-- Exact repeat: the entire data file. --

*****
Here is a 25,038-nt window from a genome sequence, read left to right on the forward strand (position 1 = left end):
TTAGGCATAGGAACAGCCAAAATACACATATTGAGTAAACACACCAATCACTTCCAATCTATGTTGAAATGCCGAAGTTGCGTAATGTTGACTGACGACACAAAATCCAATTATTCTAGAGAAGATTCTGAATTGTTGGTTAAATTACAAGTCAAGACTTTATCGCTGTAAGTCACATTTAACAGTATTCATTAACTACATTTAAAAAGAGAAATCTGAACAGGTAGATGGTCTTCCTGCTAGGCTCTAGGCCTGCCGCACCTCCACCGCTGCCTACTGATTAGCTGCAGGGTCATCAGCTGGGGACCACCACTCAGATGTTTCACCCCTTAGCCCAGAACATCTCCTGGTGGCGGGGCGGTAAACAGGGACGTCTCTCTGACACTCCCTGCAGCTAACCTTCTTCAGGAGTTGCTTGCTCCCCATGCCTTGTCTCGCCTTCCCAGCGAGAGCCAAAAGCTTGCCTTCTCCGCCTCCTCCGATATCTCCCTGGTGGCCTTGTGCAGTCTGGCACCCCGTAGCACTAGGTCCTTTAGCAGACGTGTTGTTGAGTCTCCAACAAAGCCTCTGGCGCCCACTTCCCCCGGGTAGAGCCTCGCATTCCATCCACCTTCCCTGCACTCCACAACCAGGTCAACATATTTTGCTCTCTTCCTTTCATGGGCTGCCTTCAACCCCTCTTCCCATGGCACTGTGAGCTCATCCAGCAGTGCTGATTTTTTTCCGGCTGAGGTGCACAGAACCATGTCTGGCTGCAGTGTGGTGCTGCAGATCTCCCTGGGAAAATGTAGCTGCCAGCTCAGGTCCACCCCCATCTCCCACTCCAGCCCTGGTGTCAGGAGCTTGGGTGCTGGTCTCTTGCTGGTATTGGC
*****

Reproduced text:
Here is a 25,038-nt window from a genome sequence, read left to right on the forward strand (position 1 = left end):
TTAGGCATAGGAACAGCCAAAATACACATATTGAGTAAACACACCAATCACTTCCAATCTATGTTGAAATGCCGAAGTTGCGTAATGTTGACTGACGACACAAAATCCAATTATTCTAGAGAAGATTCTGAATTGTTGGTTAAATTACAAGTCAAGACTTTATCGCTGTAAGTCACATTTAACAGTATTCATTAACTACATTTAAAAAGAGAAATCTGAACAGGTAGATGGTCTTCCTGCTAGGCTCTAGGCCTGCCGCACCTCCACCGCTGCCTACTGATTAGCTGCAGGGTCATCAGCTGGGGACCACCACTCAGATGTTTCACCCCTTAGCCCAGAACATCTCCTGGTGGCGGGGCGGTAAACAGGGACGTCTCTCTGACACTCCCTGCAGCTAACCTTCTTCAGGAGTTGCTTGCTCCCCATGCCTTGTCTCGCCTTCCCAGCGAGAGCCAAAAGCTTGCCTTCTCCGCCTCCTCCGATATCTCCCTGGTGGCCTTGTGCAGTCTGGCACCCCGTAGCACTAGGTCCTTTAGCAGACGTGTTGTTGAGTCTCCAACAAAGCCTCTGGCGCCCACTTCCCCCGGGTAGAGCCTCGCATTCCATCCACCTTCCCTGCACTCCACAACCAGGTCAACATATTTTGCTCTCTTCCTTTCATGGGCTGCCTTCAACCCCTCTTCCCATGGCACTGTGAGCTCATCCAGCAGTGCTGATTTTTTTCCGGCTGAGGTGCACAGAACCATGTCTGGCTGCAGTGTGGTGCTGCAGATCTCCCTGGGAAAATGTAGCTGCCAGCTCAGGTCCACCCCCATCTCCCACTCCAGCCCTGGTGTCAGGAGCTTGGGTGCTGGTCTCTTGCTGGTATTGGC